Among the many uncertainties caused by the COVID-19 pandemic is how it will impact school district budgets.
But it likely won't be good news.
Saline Area Schools Board of Education Trustee Dennis Valenti, chair of the district's finance committee, briefly addressed the topic at last week's meeting, which was held remotely using Zoom software.
Valenti said while the district will see some federal dollars, it probably won't be enough to offset lost revenue.
"Obviously this pandemic is going to negatively impact our current budget. It's probably going to have a bigger impact on the 2021-22," Valenti said.
The district is losing revenue in the athletic department and community education. In some cases, expenditures were made for programs that won't be offered.
"Yes, we will get stimulus dollars, but we're not going to be made whole," Valenti said.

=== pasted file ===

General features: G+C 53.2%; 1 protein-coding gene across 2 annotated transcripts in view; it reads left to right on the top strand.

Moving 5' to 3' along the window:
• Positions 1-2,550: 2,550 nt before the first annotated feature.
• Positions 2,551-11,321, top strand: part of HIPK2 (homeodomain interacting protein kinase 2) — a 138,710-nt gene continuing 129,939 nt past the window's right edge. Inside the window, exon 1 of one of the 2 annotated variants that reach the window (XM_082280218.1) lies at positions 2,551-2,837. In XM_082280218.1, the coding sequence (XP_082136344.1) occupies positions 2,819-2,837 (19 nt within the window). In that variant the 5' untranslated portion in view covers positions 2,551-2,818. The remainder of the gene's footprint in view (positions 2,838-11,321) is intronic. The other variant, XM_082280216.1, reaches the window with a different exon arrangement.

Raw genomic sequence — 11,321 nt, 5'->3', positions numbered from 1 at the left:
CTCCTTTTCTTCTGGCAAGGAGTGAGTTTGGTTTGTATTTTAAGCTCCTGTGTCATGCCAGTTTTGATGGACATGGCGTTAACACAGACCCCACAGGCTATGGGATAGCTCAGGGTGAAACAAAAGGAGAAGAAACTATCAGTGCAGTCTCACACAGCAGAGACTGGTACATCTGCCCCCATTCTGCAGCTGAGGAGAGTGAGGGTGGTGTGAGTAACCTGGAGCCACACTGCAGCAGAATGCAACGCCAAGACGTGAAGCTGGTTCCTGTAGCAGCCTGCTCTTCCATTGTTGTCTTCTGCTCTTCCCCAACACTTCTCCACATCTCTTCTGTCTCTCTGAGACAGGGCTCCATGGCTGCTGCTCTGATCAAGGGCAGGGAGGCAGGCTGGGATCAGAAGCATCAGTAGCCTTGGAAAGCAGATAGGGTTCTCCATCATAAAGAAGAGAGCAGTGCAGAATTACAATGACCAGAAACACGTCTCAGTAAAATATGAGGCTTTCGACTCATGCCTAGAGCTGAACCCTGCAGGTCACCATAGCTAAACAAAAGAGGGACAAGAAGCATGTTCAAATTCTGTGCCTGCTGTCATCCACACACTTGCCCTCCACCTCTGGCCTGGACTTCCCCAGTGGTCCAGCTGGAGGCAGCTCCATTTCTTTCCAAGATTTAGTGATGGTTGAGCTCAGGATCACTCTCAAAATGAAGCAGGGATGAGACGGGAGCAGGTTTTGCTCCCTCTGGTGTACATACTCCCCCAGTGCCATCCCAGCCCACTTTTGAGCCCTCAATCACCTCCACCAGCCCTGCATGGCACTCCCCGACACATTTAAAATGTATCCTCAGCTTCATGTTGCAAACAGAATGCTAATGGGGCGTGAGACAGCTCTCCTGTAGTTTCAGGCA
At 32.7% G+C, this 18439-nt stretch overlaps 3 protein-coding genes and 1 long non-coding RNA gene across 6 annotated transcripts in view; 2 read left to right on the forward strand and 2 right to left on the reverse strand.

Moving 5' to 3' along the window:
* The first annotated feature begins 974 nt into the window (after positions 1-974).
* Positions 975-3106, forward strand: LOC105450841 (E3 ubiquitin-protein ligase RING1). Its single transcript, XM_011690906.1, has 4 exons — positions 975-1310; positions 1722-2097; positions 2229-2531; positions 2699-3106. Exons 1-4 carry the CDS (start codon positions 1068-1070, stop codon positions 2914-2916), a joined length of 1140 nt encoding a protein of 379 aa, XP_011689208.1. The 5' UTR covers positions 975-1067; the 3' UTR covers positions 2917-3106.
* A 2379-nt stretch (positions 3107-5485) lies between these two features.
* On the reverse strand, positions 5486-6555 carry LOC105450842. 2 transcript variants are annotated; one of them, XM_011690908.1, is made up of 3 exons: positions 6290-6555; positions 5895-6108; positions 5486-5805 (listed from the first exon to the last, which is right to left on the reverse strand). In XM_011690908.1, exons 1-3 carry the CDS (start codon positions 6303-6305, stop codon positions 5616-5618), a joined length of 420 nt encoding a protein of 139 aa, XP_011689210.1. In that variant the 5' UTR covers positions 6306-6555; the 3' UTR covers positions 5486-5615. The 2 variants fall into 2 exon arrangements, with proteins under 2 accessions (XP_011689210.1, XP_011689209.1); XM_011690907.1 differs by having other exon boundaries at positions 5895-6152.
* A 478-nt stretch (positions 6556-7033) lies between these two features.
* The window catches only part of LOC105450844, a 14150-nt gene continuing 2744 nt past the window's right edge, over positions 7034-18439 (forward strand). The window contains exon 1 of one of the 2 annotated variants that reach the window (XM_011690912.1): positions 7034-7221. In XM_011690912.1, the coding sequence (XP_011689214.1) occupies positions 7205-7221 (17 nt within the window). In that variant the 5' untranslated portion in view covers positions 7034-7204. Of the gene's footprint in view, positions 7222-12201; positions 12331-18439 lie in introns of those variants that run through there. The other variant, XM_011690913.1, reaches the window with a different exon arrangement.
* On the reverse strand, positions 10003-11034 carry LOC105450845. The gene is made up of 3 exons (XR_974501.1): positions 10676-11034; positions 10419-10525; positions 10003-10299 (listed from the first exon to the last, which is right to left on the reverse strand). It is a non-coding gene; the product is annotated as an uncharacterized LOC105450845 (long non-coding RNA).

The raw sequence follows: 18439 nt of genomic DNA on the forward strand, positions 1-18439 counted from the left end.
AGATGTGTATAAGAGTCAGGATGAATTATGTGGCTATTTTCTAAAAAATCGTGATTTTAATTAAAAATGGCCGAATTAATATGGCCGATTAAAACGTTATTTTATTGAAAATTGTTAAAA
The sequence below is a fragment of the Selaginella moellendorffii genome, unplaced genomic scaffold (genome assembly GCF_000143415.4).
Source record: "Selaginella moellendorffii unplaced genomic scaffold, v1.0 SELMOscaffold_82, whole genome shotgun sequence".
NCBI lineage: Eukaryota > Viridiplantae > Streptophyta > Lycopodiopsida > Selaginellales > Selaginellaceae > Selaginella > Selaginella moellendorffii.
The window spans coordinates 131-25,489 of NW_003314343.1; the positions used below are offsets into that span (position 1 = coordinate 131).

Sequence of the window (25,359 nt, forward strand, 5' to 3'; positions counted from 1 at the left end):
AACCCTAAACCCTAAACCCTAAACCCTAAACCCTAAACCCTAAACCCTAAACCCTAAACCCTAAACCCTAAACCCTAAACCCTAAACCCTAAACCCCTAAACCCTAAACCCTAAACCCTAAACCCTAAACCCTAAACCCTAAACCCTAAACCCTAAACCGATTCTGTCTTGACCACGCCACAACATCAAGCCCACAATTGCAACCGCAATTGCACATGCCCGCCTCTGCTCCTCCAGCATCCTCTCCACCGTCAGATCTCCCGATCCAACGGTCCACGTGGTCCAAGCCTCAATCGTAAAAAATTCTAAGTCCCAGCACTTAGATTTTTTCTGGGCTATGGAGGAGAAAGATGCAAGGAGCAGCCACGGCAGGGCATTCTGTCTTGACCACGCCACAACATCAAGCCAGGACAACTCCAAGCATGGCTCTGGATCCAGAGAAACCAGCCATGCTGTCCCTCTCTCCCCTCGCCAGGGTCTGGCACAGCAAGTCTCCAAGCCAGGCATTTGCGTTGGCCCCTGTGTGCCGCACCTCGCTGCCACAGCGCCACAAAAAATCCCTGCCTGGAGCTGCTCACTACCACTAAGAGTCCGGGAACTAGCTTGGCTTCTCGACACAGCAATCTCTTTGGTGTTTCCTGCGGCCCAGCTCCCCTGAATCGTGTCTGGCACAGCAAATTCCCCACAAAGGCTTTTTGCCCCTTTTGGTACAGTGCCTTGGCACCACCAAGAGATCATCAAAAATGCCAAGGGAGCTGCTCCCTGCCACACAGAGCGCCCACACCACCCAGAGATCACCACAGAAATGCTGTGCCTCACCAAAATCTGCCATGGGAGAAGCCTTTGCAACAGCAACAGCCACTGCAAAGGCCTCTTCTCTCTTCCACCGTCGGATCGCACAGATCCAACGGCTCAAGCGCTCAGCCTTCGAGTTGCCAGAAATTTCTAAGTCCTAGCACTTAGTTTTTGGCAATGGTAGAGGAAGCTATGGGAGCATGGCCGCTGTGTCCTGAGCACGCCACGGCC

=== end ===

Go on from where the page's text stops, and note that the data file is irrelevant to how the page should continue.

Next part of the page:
The district's relatively low (compared to other districts) fund balance means the district doesn't have buffer some have.
"The much bigger option is going to come in 2021-22. We have fewer options than other districts because of our fund balance. We're going to have to deal with that. I think we're going to be in for some lean times," Valenti said. "But this is such an uncertain time. We don't know how the economy is going to recover. We'll get through this year. It's going to be tighter than otherwise, but big problems are coming up."
Board President Heidi Pfannes said the district has no choice but to wait to see how the pandemic affects the economy, and then how the economy affects state funding for education.
School districts often budget without the best information from the state, which provides most of the general fund dollars. The situation will be even more challenging this June, when the district sets its budget, Superintendent Scot Graden said.
"The reality is, it will be our best guess. I would just ask that the community and staff understand that we're going to do our best, but boy, we have never faced a scenario we are more uncertain about the number we're going to plug into a budget in June," Graden said.
Graden said the district might not have a good understanding of the budget impact until fall.